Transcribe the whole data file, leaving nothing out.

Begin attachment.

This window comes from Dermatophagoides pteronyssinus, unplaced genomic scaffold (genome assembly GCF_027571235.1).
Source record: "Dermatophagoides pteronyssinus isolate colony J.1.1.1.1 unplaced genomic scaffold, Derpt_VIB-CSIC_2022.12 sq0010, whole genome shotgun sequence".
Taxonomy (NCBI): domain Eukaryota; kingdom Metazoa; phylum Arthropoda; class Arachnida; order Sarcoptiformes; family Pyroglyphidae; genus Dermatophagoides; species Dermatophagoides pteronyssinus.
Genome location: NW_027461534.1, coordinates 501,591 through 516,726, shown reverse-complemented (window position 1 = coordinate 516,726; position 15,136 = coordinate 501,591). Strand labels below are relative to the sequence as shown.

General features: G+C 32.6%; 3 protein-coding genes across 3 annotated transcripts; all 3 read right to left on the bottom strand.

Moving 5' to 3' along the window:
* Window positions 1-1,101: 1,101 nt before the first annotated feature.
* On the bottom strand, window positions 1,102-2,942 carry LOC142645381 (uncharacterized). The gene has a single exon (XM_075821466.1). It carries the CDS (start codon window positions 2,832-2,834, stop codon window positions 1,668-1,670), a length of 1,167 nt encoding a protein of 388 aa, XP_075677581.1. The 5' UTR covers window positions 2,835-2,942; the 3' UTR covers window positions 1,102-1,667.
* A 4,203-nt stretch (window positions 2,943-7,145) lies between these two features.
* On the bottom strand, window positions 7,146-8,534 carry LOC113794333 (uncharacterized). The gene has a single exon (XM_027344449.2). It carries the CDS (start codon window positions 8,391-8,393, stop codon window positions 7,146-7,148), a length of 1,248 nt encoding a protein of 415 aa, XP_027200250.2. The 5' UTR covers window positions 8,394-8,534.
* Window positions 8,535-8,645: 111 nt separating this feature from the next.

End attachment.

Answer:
This window comes from Dermatophagoides pteronyssinus, unplaced genomic scaffold (genome assembly GCF_027571235.1).
Source record: "Dermatophagoides pteronyssinus isolate colony J.1.1.1.1 unplaced genomic scaffold, Derpt_VIB-CSIC_2022.12 sq0010, whole genome shotgun sequence".
Taxonomy (NCBI): domain Eukaryota; kingdom Metazoa; phylum Arthropoda; class Arachnida; order Sarcoptiformes; family Pyroglyphidae; genus Dermatophagoides; species Dermatophagoides pteronyssinus.
Genome location: NW_027461534.1, coordinates 501,591 through 516,726, shown reverse-complemented (window position 1 = coordinate 516,726; position 15,136 = coordinate 501,591). Strand labels below are relative to the sequence as shown.

General features: G+C 32.6%; 3 protein-coding genes across 3 annotated transcripts; all 3 read right to left on the bottom strand.

Moving 5' to 3' along the window:
* Window positions 1-1,101: 1,101 nt before the first annotated feature.
* On the bottom strand, window positions 1,102-2,942 carry LOC142645381 (uncharacterized). The gene has a single exon (XM_075821466.1). It carries the CDS (start codon window positions 2,832-2,834, stop codon window positions 1,668-1,670), a length of 1,167 nt encoding a protein of 388 aa, XP_075677581.1. The 5' UTR covers window positions 2,835-2,942; the 3' UTR covers window positions 1,102-1,667.
* A 4,203-nt stretch (window positions 2,943-7,145) lies between these two features.
* On the bottom strand, window positions 7,146-8,534 carry LOC113794333 (uncharacterized). The gene has a single exon (XM_027344449.2). It carries the CDS (start codon window positions 8,391-8,393, stop codon window positions 7,146-7,148), a length of 1,248 nt encoding a protein of 415 aa, XP_027200250.2. The 5' UTR covers window positions 8,394-8,534.
* Window positions 8,535-8,645: 111 nt separating this feature from the next.